South Cambridgeshire District Council has agreed to the High Court quashing its decision to discharge in part conditions relating to foul and surface water drainage for a residential development.
The local authority accepted that the Fews Lane Consortium, which represents local residents, had a legitimate expectation that it could make comments on the application prior to it being determined.
This was despite the council having no underlying legal duty to consult the claimant.
The consortium was told that it had until 4 November 2019 to comment on the application.
“The Defendant however took the decision on that application on 28 October 2019 in breach of the Claimant’s legitimate expectation and prior to it submitting further representations and erred in law thereby," the consent order said.
The council was ordered to pay the claimant’s costs of £3,102.17.
Daniel Fulton, who has led the Consortium’s litigation efforts, said: “Residents should be able to have confidence that their local council will determine planning applications in a fair and lawful manner and that their representations will be meaningfully taken into account. It’s sad that local residents from Longstanton were forced to go to the High Court in London in order to get a fair planning decision from their own local council.”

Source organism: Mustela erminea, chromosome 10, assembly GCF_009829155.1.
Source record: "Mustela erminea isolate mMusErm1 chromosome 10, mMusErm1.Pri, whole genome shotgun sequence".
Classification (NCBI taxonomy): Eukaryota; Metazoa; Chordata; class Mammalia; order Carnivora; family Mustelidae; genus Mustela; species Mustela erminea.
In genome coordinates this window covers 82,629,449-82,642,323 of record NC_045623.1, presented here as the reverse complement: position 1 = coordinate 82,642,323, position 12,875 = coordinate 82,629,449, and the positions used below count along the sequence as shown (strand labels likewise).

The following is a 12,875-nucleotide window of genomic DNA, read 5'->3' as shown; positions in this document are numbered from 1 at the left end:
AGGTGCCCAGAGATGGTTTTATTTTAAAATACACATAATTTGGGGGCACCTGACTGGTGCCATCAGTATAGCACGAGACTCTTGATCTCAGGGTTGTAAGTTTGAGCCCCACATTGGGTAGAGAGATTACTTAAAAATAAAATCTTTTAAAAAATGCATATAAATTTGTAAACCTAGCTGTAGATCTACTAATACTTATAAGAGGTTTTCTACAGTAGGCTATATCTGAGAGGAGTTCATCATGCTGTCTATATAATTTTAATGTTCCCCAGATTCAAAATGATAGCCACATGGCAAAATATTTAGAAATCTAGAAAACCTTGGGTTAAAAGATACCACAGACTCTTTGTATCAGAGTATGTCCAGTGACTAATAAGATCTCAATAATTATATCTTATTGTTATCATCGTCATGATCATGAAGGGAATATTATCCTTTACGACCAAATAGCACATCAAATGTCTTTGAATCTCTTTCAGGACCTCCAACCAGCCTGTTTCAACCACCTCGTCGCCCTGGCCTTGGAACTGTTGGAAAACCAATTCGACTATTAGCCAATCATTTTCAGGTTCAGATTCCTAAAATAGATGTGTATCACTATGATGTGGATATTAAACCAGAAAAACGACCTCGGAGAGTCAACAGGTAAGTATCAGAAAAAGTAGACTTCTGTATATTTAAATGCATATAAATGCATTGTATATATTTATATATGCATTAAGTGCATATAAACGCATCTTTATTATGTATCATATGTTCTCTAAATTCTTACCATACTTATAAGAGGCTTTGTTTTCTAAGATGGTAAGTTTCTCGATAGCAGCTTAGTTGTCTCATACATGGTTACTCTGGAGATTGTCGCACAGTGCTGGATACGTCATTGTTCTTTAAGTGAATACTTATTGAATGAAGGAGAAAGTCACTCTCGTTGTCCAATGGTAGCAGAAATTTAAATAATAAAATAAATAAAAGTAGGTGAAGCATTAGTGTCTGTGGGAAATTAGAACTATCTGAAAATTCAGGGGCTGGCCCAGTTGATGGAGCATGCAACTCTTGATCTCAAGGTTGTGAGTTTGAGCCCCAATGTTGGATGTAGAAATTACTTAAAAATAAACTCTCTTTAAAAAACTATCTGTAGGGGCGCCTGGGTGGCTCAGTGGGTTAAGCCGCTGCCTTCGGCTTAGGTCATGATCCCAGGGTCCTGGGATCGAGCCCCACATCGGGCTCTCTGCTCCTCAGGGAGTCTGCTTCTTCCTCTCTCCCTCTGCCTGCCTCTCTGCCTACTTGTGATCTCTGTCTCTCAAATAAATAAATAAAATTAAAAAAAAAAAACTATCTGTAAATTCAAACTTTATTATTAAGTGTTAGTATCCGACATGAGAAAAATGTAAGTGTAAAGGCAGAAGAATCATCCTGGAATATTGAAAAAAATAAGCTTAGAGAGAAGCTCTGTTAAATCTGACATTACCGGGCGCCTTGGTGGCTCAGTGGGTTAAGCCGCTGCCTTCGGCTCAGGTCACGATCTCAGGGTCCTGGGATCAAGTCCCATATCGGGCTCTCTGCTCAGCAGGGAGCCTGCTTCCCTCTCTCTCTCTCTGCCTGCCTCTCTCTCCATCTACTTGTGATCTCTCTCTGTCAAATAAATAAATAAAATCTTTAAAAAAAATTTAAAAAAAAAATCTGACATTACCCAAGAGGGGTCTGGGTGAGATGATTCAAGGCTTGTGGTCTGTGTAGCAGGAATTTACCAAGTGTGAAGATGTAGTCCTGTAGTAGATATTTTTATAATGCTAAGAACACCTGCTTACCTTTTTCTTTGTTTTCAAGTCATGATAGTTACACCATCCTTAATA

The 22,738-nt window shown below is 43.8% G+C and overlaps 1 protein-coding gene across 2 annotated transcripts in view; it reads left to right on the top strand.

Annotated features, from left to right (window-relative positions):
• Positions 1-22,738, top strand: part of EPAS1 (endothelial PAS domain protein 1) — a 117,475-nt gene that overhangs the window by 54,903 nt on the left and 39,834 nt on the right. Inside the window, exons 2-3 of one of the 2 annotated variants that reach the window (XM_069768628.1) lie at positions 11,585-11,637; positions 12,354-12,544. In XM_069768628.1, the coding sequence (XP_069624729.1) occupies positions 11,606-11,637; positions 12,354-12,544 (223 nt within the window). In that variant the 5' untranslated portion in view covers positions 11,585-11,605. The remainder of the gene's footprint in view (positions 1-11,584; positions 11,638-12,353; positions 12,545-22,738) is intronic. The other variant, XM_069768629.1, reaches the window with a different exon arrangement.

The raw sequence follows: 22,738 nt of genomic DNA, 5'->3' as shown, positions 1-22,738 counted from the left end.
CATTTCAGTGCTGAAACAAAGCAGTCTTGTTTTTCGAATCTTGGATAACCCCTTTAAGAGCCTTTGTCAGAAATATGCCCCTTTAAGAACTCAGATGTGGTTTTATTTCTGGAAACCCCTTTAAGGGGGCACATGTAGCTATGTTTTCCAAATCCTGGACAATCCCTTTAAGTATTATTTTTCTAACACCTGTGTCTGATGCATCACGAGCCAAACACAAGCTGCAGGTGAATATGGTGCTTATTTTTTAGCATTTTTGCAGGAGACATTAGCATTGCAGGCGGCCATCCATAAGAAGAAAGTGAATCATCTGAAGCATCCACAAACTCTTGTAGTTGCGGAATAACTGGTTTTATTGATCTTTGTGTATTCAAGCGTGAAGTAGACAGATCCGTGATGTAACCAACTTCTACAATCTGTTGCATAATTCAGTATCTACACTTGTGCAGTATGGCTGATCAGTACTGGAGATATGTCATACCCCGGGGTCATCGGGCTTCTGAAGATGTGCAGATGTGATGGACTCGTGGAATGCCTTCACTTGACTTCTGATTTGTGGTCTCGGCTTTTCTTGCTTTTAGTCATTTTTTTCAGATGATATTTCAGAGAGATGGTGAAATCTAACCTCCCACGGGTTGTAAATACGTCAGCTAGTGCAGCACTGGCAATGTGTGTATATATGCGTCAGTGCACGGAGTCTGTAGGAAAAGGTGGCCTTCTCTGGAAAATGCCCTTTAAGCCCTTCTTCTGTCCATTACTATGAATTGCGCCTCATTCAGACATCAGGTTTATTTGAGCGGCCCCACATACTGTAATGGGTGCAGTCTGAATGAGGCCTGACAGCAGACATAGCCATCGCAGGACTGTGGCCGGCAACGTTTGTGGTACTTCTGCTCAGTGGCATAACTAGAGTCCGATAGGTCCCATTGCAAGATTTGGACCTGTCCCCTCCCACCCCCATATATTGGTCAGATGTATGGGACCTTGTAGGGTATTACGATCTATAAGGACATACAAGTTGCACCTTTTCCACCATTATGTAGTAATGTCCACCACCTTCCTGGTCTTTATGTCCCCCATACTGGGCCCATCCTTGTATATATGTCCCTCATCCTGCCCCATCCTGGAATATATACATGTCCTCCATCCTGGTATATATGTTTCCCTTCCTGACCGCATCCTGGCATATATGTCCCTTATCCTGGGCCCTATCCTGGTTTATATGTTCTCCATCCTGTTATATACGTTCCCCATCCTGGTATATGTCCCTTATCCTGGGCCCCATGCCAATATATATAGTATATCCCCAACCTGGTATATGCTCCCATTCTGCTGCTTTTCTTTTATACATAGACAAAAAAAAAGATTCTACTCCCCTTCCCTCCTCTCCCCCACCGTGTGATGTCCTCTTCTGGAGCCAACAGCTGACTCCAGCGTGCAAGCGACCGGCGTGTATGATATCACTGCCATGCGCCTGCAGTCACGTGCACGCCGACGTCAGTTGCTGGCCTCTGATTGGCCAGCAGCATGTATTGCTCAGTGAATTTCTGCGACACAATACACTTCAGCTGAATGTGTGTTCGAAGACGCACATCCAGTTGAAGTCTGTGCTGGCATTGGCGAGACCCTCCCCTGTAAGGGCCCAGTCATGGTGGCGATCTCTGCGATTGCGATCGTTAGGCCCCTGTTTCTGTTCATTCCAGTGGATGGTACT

South Cambridgeshire District Council’s Lead Cabinet Member for Planning, Cllr Dr.Tumi Hawkins, said: “Our Planning Service receives around 4,500 planning applications each year and the High Court is very clear that this ruling relates to a single one.
"We were not legally obliged to consult with Mr Fulton on the discharge of two conditions on this application. However, as we gave Mr Fulton the impression that he could take part in this consultation, we should have allowed him to submit comments before making a decision. We hold our hands up about this mistake and following the court's initial view, we agreed to settle this case without any need for it to be examined further. We'll now re-assess the application so that Mr Fulton can have his say.”